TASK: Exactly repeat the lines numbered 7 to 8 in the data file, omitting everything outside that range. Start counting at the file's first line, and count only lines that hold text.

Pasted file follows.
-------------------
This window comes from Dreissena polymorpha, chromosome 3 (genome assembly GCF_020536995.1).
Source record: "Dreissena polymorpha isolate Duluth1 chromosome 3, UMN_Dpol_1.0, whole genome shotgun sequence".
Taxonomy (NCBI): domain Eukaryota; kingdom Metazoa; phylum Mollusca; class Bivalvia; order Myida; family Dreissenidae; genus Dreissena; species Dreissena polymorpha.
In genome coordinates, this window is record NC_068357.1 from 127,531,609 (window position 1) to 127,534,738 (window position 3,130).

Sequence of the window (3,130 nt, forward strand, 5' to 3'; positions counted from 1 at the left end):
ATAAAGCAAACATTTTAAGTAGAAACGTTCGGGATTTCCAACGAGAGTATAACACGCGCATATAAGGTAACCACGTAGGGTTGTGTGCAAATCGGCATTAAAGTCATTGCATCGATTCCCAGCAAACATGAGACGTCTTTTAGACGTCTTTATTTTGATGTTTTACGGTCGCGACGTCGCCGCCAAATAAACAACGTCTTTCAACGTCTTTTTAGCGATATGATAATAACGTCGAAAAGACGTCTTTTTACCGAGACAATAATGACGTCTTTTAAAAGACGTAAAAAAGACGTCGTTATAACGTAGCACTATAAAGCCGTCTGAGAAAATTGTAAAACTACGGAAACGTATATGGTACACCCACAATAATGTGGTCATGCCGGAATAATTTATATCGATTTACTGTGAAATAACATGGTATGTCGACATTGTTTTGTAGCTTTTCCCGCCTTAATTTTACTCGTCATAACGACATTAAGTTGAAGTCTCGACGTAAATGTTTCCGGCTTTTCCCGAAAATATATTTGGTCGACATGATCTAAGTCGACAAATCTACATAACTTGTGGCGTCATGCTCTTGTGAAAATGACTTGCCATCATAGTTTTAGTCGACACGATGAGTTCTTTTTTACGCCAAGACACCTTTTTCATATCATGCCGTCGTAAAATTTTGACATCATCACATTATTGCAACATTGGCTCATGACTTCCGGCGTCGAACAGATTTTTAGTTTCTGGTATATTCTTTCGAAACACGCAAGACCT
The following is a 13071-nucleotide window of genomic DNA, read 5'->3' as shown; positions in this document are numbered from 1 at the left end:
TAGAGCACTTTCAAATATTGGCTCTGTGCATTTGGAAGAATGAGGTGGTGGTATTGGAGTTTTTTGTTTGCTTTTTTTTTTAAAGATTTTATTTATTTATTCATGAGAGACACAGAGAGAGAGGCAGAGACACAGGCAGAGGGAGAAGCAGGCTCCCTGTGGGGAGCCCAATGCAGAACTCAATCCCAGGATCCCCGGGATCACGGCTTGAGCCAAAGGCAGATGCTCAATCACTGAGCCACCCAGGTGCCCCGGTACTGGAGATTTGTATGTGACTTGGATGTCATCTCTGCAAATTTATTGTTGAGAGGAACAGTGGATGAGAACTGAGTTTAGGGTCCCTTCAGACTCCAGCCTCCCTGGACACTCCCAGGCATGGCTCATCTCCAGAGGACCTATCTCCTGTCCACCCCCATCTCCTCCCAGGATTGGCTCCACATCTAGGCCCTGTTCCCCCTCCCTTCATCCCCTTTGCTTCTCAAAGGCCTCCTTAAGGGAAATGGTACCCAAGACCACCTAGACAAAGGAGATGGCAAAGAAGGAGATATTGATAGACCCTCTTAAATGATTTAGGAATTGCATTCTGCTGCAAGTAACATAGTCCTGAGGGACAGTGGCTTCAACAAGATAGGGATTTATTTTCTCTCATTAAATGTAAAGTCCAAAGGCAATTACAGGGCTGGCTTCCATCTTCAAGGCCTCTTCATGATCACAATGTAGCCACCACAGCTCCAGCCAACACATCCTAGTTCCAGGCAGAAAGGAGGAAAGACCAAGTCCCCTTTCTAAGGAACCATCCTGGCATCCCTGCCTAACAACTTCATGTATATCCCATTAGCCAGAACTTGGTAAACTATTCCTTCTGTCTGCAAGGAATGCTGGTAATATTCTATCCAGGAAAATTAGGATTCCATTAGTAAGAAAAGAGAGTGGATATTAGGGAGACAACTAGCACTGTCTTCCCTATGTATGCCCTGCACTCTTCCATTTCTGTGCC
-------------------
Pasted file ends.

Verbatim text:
The following is a 13071-nucleotide window of genomic DNA, read 5'->3' as shown; positions in this document are numbered from 1 at the left end:
TAGAGCACTTTCAAATATTGGCTCTGTGCATTTGGAAGAATGAGGTGGTGGTATTGGAGTTTTTTGTTTGCTTTTTTTTTTAAAGATTTTATTTATTTATTCATGAGAGACACAGAGAGAGAGGCAGAGACACAGGCAGAGGGAGAAGCAGGCTCCCTGTGGGGAGCCCAATGCAGAACTCAATCCCAGGATCCCCGGGATCACGGCTTGAGCCAAAGGCAGATGCTCAATCACTGAGCCACCCAGGTGCCCCGGTACTGGAGATTTGTATGTGACTTGGATGTCATCTCTGCAAATTTATTGTTGAGAGGAACAGTGGATGAGAACTGAGTTTAGGGTCCCTTCAGACTCCAGCCTCCCTGGACACTCCCAGGCATGGCTCATCTCCAGAGGACCTATCTCCTGTCCACCCCCATCTCCTCCCAGGATTGGCTCCACATCTAGGCCCTGTTCCCCCTCCCTTCATCCCCTTTGCTTCTCAAAGGCCTCCTTAAGGGAAATGGTACCCAAGACCACCTAGACAAAGGAGATGGCAAAGAAGGAGATATTGATAGACCCTCTTAAATGATTTAGGAATTGCATTCTGCTGCAAGTAACATAGTCCTGAGGGACAGTGGCTTCAACAAGATAGGGATTTATTTTCTCTCATTAAATGTAAAGTCCAAAGGCAATTACAGGGCTGGCTTCCATCTTCAAGGCCTCTTCATGATCACAATGTAGCCACCACAGCTCCAGCCAACACATCCTAGTTCCAGGCAGAAAGGAGGAAAGACCAAGTCCCCTTTCTAAGGAACCATCCTGGCATCCCTGCCTAACAACTTCATGTATATCCCATTAGCCAGAACTTGGTAAACTATTCCTTCTGTCTGCAAGGAATGCTGGTAATATTCTATCCAGGAAAATTAGGATTCCATTAGTAAGAAAAGAGAGTGGATATTAGGGAGACAACTAGCACTGTCTTCCCTATGTATGCCCTGCACTCTTCCATTTCTGTGCC